(Source: LA Heating and Air Conditioning)
Polyester furnace air filters are more economical than some options but require frequent changes to ensure they properly maintain the air quality in your home. There are different levels of polyester air filters you can choose from, but you must know they may not filter out all of the small dust and dander particles that cause respiratory issues.
Which Air Filter Is Best?
After seeing all of the options on the market for furnace air filters, you may be wondering which is the best option to choose. Unfortunately, there isn’t one way to determine the very best filter for your furnace. When selecting a filter for your furnace, here are some things to consider.
Budget: As with any purchase, you want to keep your budget in mind. If you choose the least expensive air filter, you may be subjecting your furnace to added stress which could cost more in the long run. When considering your budget, you also need to factor in how that number may impact the life expectancy of your furnace.
Health Needs: The air filter in your furnace can directly impact the respiratory health of you and your family. If you have respiratory issues, you will likely want to look at a higher-quality filter that won’t allow small particles to disperse into your home.
Time: Think about the amount of time you have to devote to changing and monitoring the filter in your furnace. If you can be disciplined in changing the filter at specific time increments, you may be able to get away with using a lower-cost filter. However, if you cannot devote the proper time to monitoring and changing the filter, you may want to choose a more durable and longer-lasting filter.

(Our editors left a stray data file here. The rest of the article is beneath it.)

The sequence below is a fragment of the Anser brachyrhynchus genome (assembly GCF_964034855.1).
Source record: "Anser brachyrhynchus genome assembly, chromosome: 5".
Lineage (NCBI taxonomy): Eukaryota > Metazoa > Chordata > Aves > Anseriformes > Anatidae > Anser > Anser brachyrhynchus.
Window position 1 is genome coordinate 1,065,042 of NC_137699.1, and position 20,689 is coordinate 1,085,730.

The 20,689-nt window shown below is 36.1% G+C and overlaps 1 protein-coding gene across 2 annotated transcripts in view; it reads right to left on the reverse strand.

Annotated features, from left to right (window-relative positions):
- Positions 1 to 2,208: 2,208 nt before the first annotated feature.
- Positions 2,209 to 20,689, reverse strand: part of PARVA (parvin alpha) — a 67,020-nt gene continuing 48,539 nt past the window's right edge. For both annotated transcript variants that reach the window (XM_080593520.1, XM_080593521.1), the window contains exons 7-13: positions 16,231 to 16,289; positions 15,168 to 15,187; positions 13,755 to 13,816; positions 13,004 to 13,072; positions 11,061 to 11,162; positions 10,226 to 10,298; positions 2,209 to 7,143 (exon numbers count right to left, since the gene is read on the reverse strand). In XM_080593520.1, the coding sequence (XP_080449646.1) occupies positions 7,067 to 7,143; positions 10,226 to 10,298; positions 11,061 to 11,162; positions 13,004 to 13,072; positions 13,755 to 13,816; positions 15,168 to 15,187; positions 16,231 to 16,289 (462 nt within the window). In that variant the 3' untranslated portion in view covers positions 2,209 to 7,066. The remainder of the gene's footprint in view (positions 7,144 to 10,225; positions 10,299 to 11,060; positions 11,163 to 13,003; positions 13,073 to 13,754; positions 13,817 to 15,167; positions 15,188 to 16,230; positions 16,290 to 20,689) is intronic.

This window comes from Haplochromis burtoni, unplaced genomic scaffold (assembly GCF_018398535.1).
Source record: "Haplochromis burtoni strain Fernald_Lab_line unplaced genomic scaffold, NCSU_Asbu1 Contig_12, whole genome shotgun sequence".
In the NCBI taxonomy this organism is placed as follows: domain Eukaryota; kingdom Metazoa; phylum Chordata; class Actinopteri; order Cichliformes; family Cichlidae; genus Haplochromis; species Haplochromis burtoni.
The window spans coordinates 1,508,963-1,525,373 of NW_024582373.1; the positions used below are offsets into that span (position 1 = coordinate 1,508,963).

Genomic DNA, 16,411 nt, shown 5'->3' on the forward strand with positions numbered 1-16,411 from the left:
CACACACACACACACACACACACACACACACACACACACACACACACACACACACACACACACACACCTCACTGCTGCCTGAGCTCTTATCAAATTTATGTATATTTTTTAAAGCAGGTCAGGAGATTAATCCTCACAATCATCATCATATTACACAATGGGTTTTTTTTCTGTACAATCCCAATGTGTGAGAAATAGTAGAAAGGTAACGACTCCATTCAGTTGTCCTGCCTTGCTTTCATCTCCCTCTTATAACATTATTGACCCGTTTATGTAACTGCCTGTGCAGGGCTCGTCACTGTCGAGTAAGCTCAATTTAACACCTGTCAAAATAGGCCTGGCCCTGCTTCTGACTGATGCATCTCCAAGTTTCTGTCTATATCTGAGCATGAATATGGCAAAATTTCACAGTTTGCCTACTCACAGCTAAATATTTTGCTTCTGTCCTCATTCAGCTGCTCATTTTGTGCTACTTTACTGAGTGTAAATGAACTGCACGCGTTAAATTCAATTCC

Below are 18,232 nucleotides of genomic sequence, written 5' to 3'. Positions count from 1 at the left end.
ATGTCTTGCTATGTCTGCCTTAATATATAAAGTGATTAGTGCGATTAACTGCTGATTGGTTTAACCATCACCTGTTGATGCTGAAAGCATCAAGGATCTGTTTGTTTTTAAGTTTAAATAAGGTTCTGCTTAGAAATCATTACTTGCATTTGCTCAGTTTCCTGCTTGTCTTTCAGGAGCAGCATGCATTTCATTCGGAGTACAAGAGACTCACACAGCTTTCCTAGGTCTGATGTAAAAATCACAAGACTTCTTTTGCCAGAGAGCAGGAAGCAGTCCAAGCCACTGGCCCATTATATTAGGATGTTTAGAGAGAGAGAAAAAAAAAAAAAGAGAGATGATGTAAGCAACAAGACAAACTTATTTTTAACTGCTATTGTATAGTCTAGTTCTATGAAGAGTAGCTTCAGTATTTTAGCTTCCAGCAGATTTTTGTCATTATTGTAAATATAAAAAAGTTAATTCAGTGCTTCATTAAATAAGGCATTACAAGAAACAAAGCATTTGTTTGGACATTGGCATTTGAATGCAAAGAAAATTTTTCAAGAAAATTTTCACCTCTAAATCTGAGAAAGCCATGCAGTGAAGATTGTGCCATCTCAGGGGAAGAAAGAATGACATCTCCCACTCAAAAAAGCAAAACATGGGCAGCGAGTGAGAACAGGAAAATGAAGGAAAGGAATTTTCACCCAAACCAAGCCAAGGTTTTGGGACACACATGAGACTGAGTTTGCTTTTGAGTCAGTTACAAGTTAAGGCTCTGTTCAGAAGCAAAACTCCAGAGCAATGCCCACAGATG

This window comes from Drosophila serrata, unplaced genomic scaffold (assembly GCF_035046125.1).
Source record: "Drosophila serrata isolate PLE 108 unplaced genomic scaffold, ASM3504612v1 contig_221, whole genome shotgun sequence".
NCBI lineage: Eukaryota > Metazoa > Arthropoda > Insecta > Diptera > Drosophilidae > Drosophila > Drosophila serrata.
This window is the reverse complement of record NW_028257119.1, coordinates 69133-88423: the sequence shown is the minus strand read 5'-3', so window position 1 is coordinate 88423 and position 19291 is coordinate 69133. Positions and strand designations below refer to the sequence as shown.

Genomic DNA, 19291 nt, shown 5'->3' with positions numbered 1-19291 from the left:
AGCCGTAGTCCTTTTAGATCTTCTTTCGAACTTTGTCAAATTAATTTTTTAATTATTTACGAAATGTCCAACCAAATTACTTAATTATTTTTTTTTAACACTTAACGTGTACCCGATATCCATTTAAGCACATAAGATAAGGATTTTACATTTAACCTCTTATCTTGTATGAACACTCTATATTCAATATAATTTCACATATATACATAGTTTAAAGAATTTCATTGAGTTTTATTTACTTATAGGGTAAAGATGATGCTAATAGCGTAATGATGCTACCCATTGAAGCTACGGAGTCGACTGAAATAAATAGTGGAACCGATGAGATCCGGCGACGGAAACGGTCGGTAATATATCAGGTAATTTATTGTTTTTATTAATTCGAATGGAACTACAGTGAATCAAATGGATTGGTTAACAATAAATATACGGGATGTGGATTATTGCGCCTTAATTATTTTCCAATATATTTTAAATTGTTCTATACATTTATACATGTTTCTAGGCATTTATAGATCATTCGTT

Furnace Type: Not all furnaces are equipped to handle heavy-duty air filters. If you try to put a HEPA filter into a basic residential furnace, you could cause extreme damage to the furnace motor. Because HEPA filters greatly restrict the airflow into the furnace, you could cause irreversible damage.
Size: Furnace air filters come in a variety of sizes. You must know the proper size for your furnace, or the filter will not work correctly. Although a smaller filter will fit into your furnace, it will not properly filter out the dust particles to keep your air safe. On the opposite side, if you put a filter that is too large into your furnace, it won’t allow the furnace to close properly and will impact the amount of filtration. (Source: HVAC Boss)
Choosing the proper furnace air filter can be an overwhelming task, but it doesn’t have to be. When choosing an air filter for your furnace, make sure you select the correct size and filtration level for your needs and the safety of your furnace. Whether you choose disposable or reusable air filters, all have pros and cons that you need to weigh based on your needs. If you are uncertain about the type of filter you need, you can reach out to an HVAC tech for guidance.